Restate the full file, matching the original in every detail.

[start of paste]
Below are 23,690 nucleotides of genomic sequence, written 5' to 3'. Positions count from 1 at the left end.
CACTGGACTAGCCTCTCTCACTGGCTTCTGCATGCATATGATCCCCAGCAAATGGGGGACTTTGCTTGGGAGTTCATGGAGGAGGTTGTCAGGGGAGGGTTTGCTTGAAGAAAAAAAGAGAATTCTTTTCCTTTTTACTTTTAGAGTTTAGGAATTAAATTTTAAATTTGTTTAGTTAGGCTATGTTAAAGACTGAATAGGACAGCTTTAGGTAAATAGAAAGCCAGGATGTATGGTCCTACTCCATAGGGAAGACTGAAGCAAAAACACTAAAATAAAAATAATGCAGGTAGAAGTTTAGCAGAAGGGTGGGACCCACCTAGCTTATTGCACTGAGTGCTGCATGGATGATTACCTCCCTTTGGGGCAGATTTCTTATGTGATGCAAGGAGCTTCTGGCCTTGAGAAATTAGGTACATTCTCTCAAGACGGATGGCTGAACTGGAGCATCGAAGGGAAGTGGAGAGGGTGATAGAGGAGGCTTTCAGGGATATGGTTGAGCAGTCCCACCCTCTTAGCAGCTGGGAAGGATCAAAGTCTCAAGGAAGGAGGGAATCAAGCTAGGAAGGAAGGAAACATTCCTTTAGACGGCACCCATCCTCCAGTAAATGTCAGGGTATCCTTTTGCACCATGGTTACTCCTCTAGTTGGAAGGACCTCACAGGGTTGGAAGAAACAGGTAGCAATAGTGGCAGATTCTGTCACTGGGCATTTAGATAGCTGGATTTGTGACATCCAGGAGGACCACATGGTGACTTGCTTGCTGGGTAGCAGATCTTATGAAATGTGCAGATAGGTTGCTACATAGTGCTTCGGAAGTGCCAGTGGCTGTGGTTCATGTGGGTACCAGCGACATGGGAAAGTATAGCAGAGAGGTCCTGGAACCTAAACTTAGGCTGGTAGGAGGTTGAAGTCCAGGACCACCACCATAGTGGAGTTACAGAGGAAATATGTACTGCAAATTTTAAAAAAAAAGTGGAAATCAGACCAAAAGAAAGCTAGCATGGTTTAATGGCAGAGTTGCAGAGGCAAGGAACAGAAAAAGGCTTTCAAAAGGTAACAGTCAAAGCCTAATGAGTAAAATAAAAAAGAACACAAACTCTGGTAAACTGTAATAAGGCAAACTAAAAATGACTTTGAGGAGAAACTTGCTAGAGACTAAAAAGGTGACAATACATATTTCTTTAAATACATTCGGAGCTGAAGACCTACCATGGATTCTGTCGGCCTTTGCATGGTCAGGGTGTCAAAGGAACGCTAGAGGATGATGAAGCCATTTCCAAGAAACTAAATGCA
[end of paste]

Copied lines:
Below are 23,690 nucleotides of genomic sequence, written 5' to 3'. Positions count from 1 at the left end.
CACTGGACTAGCCTCTCTCACTGGCTTCTGCATGCATATGATCCCCAGCAAATGGGGGACTTTGCTTGGGAGTTCATGGAGGAGGTTGTCAGGGGAGGGTTTGCTTGAAGAAAAAAAGAGAATTCTTTTCCTTTTTACTTTTAGAGTTTAGGAATTAAATTTTAAATTTGTTTAGTTAGGCTATGTTAAAGACTGAATAGGACAGCTTTAGGTAAATAGAAAGCCAGGATGTATGGTCCTACTCCATAGGGAAGACTGAAGCAAAAACACTAAAATAAAAATAATGCAGGTAGAAGTTTAGCAGAAGGGTGGGACCCACCTAGCTTATTGCACTGAGTGCTGCATGGATGATTACCTCCCTTTGGGGCAGATTTCTTATGTGATGCAAGGAGCTTCTGGCCTTGAGAAATTAGGTACATTCTCTCAAGACGGATGGCTGAACTGGAGCATCGAAGGGAAGTGGAGAGGGTGATAGAGGAGGCTTTCAGGGATATGGTTGAGCAGTCCCACCCTCTTAGCAGCTGGGAAGGATCAAAGTCTCAAGGAAGGAGGGAATCAAGCTAGGAAGGAAGGAAACATTCCTTTAGACGGCACCCATCCTCCAGTAAATGTCAGGGTATCCTTTTGCACCATGGTTACTCCTCTAGTTGGAAGGACCTCACAGGGTTGGAAGAAACAGGTAGCAATAGTGGCAGATTCTGTCACTGGGCATTTAGATAGCTGGATTTGTGACATCCAGGAGGACCACATGGTGACTTGCTTGCTGGGTAGCAGATCTTATGAAATGTGCAGATAGGTTGCTACATAGTGCTTCGGAAGTGCCAGTGGCTGTGGTTCATGTGGGTACCAGCGACATGGGAAAGTATAGCAGAGAGGTCCTGGAACCTAAACTTAGGCTGGTAGGAGGTTGAAGTCCAGGACCACCACCATAGTGGAGTTACAGAGGAAATATGTACTGCAAATTTTAAAAAAAAAGTGGAAATCAGACCAAAAGAAAGCTAGCATGGTTTAATGGCAGAGTTGCAGAGGCAAGGAACAGAAAAAGGCTTTCAAAAGGTAACAGTCAAAGCCTAATGAGTAAAATAAAAAAGAACACAAACTCTGGTAAACTGTAATAAGGCAAACTAAAAATGACTTTGAGGAGAAACTTGCTAGAGACTAAAAAGGTGACAATACATATTTCTTTAAATACATTCGGAGCTGAAGACCTACCATGGATTCTGTCGGCCTTTGCATGGTCAGGGTGTCAAAGGAACGCTAGAGGATGATGAAGCCATTTCCAAGAAACTAAATGCA